Microcavities have been extensively used to confine and manipulate light. Whispering gallery mode microcavities confine photons by means of continuous total internal reflection along a curved and smooth surface. The long photon lifetime, strong field confinement, and in-plane emission characteristics make them promising candidates for novel light sources and biochemical sensors. These circular microcavities, however, show intrinsically isotropic emission due to their rotational symmetry. For deformed microcavities the rotational symmetry is broken. Therefore they can provide not only the directional emission but also be efficiently excited by a free-space optical beam. Until now their practical use has been hampered by low Q-factors due to large scattering losses.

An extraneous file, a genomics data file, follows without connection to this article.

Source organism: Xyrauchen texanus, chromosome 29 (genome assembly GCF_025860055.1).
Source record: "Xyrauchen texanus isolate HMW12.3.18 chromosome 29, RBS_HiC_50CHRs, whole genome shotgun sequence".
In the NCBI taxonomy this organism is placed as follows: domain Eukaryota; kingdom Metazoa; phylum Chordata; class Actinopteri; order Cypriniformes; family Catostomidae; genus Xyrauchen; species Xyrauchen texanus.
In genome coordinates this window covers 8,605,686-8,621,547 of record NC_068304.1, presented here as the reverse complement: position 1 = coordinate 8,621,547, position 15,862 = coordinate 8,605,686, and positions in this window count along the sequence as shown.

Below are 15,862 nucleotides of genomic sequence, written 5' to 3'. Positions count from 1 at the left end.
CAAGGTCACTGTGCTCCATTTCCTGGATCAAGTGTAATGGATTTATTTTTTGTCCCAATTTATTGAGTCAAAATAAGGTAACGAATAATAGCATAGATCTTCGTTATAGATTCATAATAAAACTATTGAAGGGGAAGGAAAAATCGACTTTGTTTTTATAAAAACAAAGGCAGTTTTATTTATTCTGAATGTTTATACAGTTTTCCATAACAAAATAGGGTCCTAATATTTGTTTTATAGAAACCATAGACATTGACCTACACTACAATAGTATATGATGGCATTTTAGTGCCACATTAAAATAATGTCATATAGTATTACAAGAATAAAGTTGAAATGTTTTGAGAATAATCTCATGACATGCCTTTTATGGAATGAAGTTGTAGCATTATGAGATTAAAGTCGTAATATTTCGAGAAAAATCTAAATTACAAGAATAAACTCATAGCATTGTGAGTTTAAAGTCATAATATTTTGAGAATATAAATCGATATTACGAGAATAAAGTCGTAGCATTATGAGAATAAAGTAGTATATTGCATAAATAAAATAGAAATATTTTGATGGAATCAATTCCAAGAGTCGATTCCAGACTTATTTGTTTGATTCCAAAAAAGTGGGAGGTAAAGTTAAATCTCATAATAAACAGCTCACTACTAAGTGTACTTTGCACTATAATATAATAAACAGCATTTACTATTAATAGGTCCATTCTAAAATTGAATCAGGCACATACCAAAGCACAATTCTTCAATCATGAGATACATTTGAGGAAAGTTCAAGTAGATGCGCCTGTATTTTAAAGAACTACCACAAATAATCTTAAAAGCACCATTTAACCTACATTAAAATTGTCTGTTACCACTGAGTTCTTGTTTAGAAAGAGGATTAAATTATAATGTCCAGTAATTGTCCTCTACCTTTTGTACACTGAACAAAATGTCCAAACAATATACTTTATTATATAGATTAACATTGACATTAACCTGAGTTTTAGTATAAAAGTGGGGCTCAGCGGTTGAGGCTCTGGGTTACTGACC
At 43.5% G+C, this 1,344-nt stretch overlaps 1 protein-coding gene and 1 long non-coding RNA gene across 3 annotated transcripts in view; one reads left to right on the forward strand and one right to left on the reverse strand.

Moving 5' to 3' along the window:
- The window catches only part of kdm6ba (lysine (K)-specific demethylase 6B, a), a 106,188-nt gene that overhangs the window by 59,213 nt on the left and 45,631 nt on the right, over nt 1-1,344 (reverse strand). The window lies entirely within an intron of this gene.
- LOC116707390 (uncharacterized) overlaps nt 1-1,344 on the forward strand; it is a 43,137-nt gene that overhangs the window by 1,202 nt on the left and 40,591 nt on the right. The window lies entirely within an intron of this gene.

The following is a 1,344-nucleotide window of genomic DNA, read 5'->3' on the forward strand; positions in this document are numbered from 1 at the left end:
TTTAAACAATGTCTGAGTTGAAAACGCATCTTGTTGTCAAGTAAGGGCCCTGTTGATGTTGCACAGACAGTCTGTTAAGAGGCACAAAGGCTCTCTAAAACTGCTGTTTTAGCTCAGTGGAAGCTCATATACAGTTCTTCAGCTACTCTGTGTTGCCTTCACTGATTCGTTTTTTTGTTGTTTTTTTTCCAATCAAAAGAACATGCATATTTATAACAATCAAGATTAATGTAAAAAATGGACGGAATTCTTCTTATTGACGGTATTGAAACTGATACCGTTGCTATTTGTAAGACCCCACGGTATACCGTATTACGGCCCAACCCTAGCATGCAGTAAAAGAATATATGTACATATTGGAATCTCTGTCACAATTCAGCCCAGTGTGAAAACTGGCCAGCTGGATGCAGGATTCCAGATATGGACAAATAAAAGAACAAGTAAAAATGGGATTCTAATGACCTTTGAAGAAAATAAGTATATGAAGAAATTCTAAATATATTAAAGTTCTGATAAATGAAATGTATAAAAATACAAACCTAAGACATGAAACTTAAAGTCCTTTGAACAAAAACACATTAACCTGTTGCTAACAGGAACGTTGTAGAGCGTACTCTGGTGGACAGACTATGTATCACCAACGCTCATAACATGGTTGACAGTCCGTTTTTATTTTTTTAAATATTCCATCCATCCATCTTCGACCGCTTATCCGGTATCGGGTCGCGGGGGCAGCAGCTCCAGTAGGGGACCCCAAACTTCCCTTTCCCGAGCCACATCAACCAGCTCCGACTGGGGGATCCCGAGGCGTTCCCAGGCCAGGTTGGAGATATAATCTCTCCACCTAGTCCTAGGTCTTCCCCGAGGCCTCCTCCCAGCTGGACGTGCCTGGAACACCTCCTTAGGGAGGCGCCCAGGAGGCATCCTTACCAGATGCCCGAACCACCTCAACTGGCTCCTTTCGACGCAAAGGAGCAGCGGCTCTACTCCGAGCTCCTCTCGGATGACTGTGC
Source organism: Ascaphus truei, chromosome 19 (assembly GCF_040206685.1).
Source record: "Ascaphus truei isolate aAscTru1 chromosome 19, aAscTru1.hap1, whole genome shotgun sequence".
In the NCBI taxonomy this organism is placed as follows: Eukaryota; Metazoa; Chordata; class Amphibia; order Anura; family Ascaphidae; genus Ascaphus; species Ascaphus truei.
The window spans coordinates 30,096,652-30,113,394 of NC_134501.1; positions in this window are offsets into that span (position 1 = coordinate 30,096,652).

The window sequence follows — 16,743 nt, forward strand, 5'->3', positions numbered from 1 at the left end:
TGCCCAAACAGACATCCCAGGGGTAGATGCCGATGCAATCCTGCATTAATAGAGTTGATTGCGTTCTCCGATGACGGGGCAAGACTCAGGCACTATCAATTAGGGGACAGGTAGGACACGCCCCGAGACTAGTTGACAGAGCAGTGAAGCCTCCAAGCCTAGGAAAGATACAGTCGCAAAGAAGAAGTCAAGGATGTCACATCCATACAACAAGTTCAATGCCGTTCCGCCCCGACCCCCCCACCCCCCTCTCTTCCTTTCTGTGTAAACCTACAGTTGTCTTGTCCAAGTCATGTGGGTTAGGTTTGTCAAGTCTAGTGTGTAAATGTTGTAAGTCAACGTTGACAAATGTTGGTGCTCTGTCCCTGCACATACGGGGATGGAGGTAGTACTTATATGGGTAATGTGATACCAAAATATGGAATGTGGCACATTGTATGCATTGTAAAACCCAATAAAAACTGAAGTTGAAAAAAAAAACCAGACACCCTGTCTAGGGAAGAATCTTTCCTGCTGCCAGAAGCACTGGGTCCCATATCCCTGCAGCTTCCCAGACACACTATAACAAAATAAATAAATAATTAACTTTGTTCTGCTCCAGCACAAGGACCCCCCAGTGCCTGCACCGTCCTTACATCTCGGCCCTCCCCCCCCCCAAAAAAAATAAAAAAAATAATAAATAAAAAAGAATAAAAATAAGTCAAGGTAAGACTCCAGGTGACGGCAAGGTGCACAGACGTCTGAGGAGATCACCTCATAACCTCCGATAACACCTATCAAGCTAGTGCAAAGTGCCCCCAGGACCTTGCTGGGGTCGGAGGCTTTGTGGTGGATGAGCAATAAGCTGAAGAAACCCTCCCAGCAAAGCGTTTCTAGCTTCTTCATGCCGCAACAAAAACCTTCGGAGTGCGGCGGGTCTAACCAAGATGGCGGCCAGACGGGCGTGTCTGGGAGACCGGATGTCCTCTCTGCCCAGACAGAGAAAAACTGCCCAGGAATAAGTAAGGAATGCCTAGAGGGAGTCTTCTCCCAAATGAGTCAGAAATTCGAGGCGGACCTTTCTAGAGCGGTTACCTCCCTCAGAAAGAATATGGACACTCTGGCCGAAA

Yun-Feng Xiao, Qihuang Gong (Peking University) and co-workers have realized for the first time on-chip deformed microcavities that show both highly unidirectional emission and ultrahigh Q factors. These cavities show Q-factors of more than 100 million due to an almost atomically smooth surface. Nearly perfect pattern transfers in the two-step dry etching and reflow process support highly intrinsic unidirectional emission even for a slight deformation. By doping the microcavities with erbium they were able to show lasing at 1550 nm using free-space optical pumping with the threshold as low as 2 μW. This opens up the possibility for new investigations using a convenient free-space on-chip ultrahigh-Q microlaser.
The research was reported in Advanced Optical Materials, a new section in Advanced Materials dedicated to breakthrough discoveries and fundamental research in photonics, plasmonics, metamaterials, and more, covering all aspects of light-matter interactions. To get Advanced Optical Materials email alerts click here.